“The older, wise woman has rarely had a starring role in the American story, beyond grandma and her cookies.”
This line from a Washington Post story on Hillary Clinton struck me. I wanted to share it, even though at the moment I am on a tight deadline on my forthcoming book and won’t have time to comment at great length.
The Karate Kid goes to Mr. Miyagi. Luke Skywalker goes to Yoda. When it comes to mentors, there are all these guys.
Yet we have few narratives about women beyond beautiful object of longing and desire, and parent. Even that second role is limited. We have stories about perfect mothers, and occasionally villainous wicked step-mothers, but few dramatic parenting narratives.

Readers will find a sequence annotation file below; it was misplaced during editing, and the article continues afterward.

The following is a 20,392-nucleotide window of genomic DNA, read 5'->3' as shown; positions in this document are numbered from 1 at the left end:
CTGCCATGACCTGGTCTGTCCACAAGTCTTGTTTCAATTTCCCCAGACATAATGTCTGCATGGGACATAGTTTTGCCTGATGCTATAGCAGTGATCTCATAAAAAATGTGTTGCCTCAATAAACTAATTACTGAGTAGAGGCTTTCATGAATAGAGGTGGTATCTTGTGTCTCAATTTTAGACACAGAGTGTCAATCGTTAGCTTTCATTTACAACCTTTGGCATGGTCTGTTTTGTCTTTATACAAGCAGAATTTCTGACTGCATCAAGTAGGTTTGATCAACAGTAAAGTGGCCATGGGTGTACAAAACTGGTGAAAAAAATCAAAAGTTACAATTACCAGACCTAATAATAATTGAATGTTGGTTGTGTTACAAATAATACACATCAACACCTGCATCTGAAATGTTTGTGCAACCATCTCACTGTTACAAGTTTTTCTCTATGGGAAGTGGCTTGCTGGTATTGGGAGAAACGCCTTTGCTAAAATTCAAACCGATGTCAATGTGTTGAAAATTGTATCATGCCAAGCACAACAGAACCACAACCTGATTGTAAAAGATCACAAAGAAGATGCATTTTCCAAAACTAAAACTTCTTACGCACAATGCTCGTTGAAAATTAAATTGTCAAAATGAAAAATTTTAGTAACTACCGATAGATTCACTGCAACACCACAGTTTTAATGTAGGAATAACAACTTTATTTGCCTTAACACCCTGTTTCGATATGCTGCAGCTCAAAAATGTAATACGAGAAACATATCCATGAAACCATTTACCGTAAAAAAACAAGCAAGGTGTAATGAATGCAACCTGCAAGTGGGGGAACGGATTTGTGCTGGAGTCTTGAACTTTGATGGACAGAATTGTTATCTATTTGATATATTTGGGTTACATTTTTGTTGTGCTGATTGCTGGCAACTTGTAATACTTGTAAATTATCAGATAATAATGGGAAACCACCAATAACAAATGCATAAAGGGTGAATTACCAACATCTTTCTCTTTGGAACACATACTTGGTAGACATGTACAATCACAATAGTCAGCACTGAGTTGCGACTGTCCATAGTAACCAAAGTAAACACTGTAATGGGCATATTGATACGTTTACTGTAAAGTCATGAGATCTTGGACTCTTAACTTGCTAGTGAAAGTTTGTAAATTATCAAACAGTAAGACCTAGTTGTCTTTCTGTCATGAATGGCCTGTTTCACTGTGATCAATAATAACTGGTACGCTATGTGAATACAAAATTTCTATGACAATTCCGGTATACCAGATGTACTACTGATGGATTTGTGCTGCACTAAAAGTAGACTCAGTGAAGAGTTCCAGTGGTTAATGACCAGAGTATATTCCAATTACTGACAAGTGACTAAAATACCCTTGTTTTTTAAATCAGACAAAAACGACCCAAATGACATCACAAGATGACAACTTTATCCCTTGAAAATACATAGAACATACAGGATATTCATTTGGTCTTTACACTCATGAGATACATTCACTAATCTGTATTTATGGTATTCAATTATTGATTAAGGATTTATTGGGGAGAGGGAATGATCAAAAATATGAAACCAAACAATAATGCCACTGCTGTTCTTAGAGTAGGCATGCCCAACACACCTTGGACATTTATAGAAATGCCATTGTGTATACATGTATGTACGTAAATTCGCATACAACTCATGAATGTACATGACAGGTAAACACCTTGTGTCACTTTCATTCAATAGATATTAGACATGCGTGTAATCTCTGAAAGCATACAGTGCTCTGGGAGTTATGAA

What struck me in the Washington Post story is how deeply ingrained these assumptions about the role of women are. Because the very next sentence, after the one I quoted is this:
“Plenty has been said about the way American women feel invisible once they reach 60, or 50, or — gack — even 40 today. We live in a culture where gorgeous Maggie Gyllenhaal is being told she’s invisible before she’s out of her 30s.”
Note how Maggie Gyllenhaal’s relevance in her 30s is defended. She is “gorgeous.” Even while making the case that women can be sages, the author resorts to a “still sexy at sixty” framework. She should not be dismissed, because she is still attractive. These ideas run very deep.
See also: The Happy End: Male vs. Female.